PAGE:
This is our countdown of the best vehicles for company-car buyers in 2021, a mix of hybrid, plug-in hybrid and electric vehicles (EVs). We’ve majored on plug-in hybrids, as company-car drivers tend to do higher mileages and so need more range than most EVs will offer, but we have thrown in a few pure EVs with the greatest single-charge cruising distance as alternatives, as they come with many financial benefits, depending on the circumstances. Here’s our rundown:
Audi A3 Sportback 40 TFSI e
CO2 emissions: 30-34g/km. Fuel consumption: 1.4-1.5 litres/100km (201.8-188.2mpg). Starting price: €43,170.
You don’t need an A6 TFSI e when the A3 Sportback plug-in hybrid is so accomplished. Offers up to 65km of pure electric range on its battery reserves and also has 204hp, so it is a punchy performer with its petrol-electric drivetrain fully charged up. It’s also one of the cheaper cars on our list.
CO2 emissions: 30-32g/km. Fuel consumption: 1.3-1.4 litres/100km (217.3-201.8mpg). Starting price: €52,226.
All the appeal of the BMW 3 Series junior executive car, with the added attraction of super-low running costs and the ability to go between 58- and 60km on electric power alone. Base price here is for an SE, which doesn’t look all that enticing, but which remains a cracking car to drive with a 292hp system output.
Hyundai Kona Electric (EV, 0g/km CO2)
Electric range: 449km. Energy consumption: 15.4-20.4kWh/100km. Starting price: €38,301.
One of the best pure electric cars out there, as its 64kWh battery and low energy consumption gives it one of the greatest zero-emissions range figures going, certainly this side of an expensive Tesla. Hyundai has recently tidied up the looks of the Kona Electric and it’ll serve as a wonderful family car when it’s not being a business vehicle.
CO2 emissions: 31-36g/km. Fuel consumption: 1.2-1.4 litres/100km (235.4-201.8mpg). Starting price: €62,720.
Be a bit different and embrace diesel one last time – Mercedes offers a petrol-electric E-Class plug-in hybrid, but this diesel-electric (signified by the ‘de’ bit of its badge) offers even lower CO2 figures, more torque, 50km of EV range and increased fuel economy. It’s a compelling combination in such a luxurious big saloon car like this.
CO2 emissions: 29g/km. Fuel consumption: 1.3 litres/100km (217.3mpg). Starting price: €37,800.
Glorious, show-stopping looks, 225hp of performance, the Peugeot 508’s stunning interior finishing and ridiculously low running costs, courtesy of its easy-going petrol-electric drivetrain plus 54km of EV range – what’s not to like? The 508 Hybrid is only two-wheel drive and so isn’t as expensive as the 3008 Hybrid4, which means we think this is the plug-in Peugeot to go for at the moment.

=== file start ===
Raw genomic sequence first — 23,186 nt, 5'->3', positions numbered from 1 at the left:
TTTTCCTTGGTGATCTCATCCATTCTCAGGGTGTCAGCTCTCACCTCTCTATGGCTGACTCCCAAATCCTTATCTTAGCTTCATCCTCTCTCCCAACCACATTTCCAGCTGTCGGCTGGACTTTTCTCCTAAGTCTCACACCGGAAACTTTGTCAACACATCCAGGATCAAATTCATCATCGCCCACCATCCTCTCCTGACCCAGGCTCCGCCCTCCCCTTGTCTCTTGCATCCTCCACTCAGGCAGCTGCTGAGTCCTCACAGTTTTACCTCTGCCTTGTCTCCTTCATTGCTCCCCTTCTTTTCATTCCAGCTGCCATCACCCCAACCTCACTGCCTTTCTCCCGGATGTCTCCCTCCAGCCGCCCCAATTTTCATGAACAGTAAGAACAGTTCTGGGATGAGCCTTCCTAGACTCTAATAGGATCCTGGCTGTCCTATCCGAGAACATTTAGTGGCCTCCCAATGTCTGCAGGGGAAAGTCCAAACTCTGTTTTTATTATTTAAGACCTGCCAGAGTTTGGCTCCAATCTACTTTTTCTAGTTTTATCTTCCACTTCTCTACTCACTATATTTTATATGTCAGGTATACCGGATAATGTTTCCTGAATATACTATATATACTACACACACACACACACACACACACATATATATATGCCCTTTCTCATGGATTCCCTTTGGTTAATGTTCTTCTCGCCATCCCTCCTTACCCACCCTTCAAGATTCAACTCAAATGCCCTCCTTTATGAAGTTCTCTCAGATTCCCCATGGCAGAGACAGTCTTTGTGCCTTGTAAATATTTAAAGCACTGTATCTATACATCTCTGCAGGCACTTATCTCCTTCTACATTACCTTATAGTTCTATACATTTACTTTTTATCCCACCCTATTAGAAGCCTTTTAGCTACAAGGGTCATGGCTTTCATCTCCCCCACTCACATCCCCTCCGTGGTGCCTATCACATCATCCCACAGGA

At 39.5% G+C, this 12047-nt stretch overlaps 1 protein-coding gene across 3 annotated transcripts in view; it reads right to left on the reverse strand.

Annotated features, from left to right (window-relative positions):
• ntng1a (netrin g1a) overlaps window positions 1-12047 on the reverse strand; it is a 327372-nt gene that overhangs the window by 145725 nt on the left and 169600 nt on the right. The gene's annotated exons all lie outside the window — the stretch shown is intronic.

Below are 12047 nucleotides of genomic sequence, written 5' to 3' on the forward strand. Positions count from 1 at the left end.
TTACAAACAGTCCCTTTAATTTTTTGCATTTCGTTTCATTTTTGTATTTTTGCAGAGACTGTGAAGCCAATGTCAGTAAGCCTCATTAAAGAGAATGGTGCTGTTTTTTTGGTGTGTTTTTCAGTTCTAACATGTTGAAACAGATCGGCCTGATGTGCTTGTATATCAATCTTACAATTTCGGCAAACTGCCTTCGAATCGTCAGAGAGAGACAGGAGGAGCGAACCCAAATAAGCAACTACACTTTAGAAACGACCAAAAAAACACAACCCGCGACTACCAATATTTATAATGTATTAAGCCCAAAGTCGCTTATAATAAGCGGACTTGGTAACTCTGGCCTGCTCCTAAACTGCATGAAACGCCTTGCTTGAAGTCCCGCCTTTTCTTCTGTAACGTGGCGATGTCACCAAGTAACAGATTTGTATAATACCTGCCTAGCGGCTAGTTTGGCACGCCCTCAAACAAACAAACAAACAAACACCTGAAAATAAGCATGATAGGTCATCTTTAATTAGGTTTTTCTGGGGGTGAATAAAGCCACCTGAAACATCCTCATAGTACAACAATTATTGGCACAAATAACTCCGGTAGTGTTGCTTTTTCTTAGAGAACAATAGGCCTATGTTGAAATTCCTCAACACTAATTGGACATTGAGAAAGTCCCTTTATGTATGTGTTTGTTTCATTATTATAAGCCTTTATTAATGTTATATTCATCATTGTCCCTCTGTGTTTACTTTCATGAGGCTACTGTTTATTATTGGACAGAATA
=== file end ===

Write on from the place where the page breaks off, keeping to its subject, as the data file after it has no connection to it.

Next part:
CO2 emissions: 24-33g/km. Fuel consumption: 1.1-1.5 litres/100km (256.8-188.3mpg). Starting price: tbc.
New face on the scene in terms of plug-in power, but a familiar old name – the Skoda Octavia has always been one of Ireland’s favourite cars, so a new model with a 1.4-litre petrol engine and electric accompaniment cannot be a bad thing; it should give 60km of zero-emissions driving, too. Pricing is yet to confirmed, but expect it to be super-competitive once announced.
Tesla Model 3 Long Range (EV, 0g/km CO2)
Electric range: 580km. Energy consumption: 16-25.7kWh/100km. Starting price: €57,990.
Has to be included, because this is the EV with the promise of massive range – and the Model 3 Long Range even has pretty stunning performance to go with its zero-emissions capabilities. Tesla doesn’t even over-price its products, so the fully electric hatchback seems to be almost a no-brain choice if it's within budget.
CO2 emissions: 111g/km. Fuel consumption: 4.9 litres/100km (57.6mpg). Starting price: €29,930.
The only car on our list with no plug-in capabilities whatsoever, the fact the Corolla is here is testament to its popularity on our shores – it remains one of the best-selling vehicles of all in Ireland. Being a series hybrid means it’s easy to operate. Along with that, it’s not expensive and it looks smashing, too, so it’s a worthy inclusion on this list.
Volkswagen ID.3 (EV, 0g/km CO2)
Electric range: 424km. Energy consumption: 15.5kWh/100km. Starting price: €37,157.
The brave new world for Volkswagen is with electric vehicles and they don’t come much more desirable than the ID.3. A Golf-sized hatchback, with 204hp the ID.3 isn’t as ridiculously fast as the Tesla Model 3, but instead it offers civil manners and a high-quality cabin – all at a decent price.
Electric Range: 500Km. Energy consumption: 18.0kWh/100km. Starting Price: €46,248
The second all-electric vehicle from Volkswagen, the ID.4 SUV is a bigger, more practical version of the ID.3 hatchback. The ID.4 is about the same size as the Tiguan and competes with the likes of the Tesla Model Y, Hyundai Kona Electric and Kia e-Niro.
CO2 emissions: 55g/km. Fuel consumption: 2.4 litres/100km (117.7mpg). Starting price: €71,028.
Volvo’s mid-sized SUV is beautiful to look at and magnificent to sit in, so the plug-in hybrid version is well worth checking out. A powerful T8 model with more than 400hp is available, but you’ll be more than happy in the 320hp T6, as it is more affordable to buy and then subsequently run. Also promises 52km of electric range.